The state-run Anatolian news agency said the Istanbul prosecutor had submitted a 1,900-page indictment.
Fifty-six more people were indicted on Tuesday on charges of plotting to overthrow Turkey’s Islamist-rooted AK Party government, and local media said two retired generals were among the suspects.
The investigation into an ultra-nationalist group known as Ergenekon has rattled financial markets and increased political tensions between the government and secularists in the European Union-candidate country. Eighty-six people, including retired senior officers, are already on trial for links to Ergenekon.
The state-run Anatolian news agency said the Istanbul prosecutor had submitted a 1,900-page indictment accusing the suspects of attempting to overthrow the government and inciting armed insurrection.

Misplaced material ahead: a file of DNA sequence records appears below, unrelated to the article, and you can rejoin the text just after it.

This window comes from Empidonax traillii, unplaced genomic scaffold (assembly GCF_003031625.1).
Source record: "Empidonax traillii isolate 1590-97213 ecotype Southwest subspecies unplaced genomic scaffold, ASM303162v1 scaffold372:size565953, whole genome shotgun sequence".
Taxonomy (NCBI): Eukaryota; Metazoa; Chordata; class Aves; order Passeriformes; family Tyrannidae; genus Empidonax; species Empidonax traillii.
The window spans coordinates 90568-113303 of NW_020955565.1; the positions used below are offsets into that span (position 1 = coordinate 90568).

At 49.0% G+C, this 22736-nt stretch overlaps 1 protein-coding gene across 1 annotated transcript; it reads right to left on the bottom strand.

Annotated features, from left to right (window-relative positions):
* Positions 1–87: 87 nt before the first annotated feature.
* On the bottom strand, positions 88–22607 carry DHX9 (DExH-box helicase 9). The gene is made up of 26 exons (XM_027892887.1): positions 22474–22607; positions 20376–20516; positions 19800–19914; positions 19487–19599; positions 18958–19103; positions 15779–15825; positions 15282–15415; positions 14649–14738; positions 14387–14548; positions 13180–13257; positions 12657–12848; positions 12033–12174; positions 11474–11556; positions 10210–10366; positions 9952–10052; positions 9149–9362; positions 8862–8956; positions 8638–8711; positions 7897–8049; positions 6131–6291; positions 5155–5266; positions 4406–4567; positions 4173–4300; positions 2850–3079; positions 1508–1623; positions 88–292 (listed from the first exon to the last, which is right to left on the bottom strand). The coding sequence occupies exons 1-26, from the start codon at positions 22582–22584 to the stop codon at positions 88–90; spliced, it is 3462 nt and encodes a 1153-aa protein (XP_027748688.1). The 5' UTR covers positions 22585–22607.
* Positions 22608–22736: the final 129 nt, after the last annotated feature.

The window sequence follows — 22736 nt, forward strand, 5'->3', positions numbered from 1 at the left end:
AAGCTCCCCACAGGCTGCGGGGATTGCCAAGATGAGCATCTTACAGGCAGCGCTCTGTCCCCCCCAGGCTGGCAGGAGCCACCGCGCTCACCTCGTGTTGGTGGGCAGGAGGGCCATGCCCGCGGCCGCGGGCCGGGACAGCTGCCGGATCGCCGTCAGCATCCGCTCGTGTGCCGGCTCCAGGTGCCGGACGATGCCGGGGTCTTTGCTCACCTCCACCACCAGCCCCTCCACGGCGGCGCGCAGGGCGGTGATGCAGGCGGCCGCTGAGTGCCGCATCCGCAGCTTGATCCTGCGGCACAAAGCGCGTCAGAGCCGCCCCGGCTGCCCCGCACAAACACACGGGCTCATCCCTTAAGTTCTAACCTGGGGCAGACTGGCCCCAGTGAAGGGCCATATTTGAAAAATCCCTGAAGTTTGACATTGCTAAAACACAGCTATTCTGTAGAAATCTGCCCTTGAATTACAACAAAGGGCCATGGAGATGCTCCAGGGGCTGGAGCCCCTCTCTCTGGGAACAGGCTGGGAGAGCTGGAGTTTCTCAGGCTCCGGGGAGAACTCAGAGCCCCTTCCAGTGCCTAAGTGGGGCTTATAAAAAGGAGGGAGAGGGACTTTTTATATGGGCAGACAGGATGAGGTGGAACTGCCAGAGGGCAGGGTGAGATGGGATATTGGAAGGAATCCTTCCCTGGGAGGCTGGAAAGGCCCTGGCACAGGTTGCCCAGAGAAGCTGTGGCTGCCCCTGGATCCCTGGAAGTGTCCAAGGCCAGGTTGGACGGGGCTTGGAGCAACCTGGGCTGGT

Local media said retired General Sener Eruygur, a former commander of the gendarmerie forces, and retired General Hursit Tolon, a former army commander, were named in the indictment. The two were arrested last year but released due to poor health.
In the last 50 years, the military has unseated four elected governments in the predominantly Muslim NATO country either in outright coups or by strong political pressure.
The military has criticised the investigation and denied any links to an alleged plot to conduct bombings and assassinations to clear the way for a coup.
The shadowy Ergenekon group first came to light more than a year ago when a cache of explosives was discovered in a police raid on an Istanbul house.
Some observers see the investigation, which has targeted many government critics, as revenge for a failed 2008 court case to ban the party for anti-secular activities. The AK Party rejects this.